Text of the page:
For most of the weddings, the Rev Moon has personally chosen partners, sifting through photographs. But on this occasion he counted on introductions by parents and family members. Sometimes he meets the individual marriage partners and allocates brides and grooms himself.
For the Rev Moon this kind of event is part of a grand plan. His method of pairing followers from different nations is part of a plan to encourage world peace. "My wish is to completely tear down barriers and to create a world in which everyone becomes one," the Rev Moon wrote in his autobiography.
What's the extent of the movement's business interests?
In South Korea, the Unification Church is a "chaebol" – or "conglomerate" – known as the Tongil group. Tongil, which means unification in Korean, operates just like the other chaebol, such as the industrial groups Hyundai or Samsung. The church's global interests include everything from fishing to ranching to the manufacture of arms and the operation of North Korea's only motor-vehicle plant, which assembles small sedans with parts made by Fiat. The church also owns newspapers, including the Washington Times and daily titles in Japan and Korea.
Who joins the Unification Church?
One of the surprise appearances at the mass wedding was that of Park Geun-ryeung, the younger daughter of former South Korean president Park Chung-hee, who affirmed her marriage vows to Shin Dong-uk, a professor of cultural studies at Baekseok College. Ms Shin told the Chosun Ilbo newspaper: "Although we did not convert to the Unification Church, when the idea was proposed by the church, we agreed because we wanted to get a blessing from the Rev. Moon Sun-myung, a global religious leader." There has been speculation that Mr Shin, who is 14 years his wife's junior, only married Ms Park for her political connections. Nonsense, he said. "I'm aware that many people suspect that I'm using this marriage to fulfill my political ambitions," he said. "But although there were difficulties, we are living modestly and happily and rely on each other."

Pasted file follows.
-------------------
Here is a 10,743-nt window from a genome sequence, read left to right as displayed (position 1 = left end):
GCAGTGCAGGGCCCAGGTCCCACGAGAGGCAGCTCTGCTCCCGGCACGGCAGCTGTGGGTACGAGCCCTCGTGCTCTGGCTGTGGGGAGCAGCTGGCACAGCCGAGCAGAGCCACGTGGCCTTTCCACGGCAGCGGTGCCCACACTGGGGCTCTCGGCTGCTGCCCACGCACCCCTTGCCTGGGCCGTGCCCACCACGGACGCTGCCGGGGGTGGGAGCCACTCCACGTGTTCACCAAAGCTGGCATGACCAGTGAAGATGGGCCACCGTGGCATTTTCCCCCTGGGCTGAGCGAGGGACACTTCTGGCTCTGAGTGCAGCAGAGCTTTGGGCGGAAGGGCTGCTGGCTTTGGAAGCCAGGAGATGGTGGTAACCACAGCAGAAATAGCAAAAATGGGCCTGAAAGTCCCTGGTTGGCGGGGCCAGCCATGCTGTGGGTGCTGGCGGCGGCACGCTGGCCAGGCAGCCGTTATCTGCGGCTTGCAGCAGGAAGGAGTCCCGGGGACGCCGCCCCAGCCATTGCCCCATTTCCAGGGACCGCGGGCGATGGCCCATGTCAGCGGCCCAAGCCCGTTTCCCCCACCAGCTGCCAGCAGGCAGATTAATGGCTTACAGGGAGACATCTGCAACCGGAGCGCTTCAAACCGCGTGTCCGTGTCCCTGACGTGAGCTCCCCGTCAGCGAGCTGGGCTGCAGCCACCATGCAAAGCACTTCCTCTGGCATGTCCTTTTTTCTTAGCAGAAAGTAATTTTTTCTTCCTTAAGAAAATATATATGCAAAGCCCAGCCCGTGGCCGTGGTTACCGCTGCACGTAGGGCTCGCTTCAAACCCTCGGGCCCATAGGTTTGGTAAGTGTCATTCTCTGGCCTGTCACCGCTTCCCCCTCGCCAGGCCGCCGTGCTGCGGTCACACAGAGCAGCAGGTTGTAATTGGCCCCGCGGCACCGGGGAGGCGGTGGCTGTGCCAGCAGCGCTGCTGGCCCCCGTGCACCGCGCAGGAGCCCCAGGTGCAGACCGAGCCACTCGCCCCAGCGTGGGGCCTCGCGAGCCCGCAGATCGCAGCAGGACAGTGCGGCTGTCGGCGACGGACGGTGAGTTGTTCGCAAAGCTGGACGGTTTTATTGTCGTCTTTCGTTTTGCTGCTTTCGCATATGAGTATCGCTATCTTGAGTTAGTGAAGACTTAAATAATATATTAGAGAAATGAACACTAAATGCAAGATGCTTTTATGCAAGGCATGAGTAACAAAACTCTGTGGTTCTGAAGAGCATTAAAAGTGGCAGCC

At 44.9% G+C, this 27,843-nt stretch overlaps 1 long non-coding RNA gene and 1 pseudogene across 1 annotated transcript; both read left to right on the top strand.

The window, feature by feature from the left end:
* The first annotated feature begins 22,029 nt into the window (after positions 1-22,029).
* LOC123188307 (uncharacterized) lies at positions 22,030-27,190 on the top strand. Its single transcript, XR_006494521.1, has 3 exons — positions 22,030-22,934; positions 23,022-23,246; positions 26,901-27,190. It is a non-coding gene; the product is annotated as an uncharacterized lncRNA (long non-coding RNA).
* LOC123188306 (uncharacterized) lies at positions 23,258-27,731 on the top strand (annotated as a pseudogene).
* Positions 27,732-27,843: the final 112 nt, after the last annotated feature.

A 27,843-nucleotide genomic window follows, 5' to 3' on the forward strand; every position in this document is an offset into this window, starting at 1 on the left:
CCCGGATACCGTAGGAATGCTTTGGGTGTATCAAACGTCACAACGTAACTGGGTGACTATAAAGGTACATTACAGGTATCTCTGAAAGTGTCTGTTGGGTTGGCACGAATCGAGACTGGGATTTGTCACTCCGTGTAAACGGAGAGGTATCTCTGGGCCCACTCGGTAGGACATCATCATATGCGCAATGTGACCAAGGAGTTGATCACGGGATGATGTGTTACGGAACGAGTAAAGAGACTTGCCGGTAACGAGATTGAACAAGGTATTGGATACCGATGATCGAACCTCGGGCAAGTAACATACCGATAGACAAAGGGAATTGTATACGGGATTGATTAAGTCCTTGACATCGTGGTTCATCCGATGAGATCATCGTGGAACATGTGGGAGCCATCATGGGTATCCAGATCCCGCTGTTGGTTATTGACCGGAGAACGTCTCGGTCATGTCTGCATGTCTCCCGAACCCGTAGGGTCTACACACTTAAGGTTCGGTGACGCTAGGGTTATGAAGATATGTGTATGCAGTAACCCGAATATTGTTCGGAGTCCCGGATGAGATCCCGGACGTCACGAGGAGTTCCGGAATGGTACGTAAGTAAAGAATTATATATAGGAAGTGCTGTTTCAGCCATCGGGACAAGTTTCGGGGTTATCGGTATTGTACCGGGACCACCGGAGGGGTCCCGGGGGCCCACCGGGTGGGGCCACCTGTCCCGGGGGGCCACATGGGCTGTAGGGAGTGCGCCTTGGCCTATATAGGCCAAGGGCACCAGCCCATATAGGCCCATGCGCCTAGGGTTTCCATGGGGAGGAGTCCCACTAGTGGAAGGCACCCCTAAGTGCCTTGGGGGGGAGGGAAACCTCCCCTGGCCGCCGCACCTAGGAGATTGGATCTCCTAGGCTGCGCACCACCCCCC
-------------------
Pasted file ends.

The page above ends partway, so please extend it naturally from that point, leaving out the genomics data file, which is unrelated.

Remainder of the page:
What next for the Unification Church?
The mass wedding was partially about organising the succession issue for this most controversial of churches. Hyung-jin Moon is very young to be taking over, but his credentials are impressive. He studied theology at Harvard University.
For the couples who got married this week, the future involves a wait. Unification Church newlyweds are told to postpone their wedding night for 40 days after the ceremony, as an offering to God.
Can the Unification Church continue to thrive?
* During times of recession, people take refuge in easily accessible religious beliefs
* The movement is making itself as accessible as possible to the younger generation
* Parents like the mass weddings the movement goes in for because it saves on reception bills
* Your big day is not supposed to be celebrated with thousands of other couples
* Residual doubts about the Church linger, and attracting new members is always a challenge
* You have to wait 40 days to consummate the wedding, with a person who is after all a stranger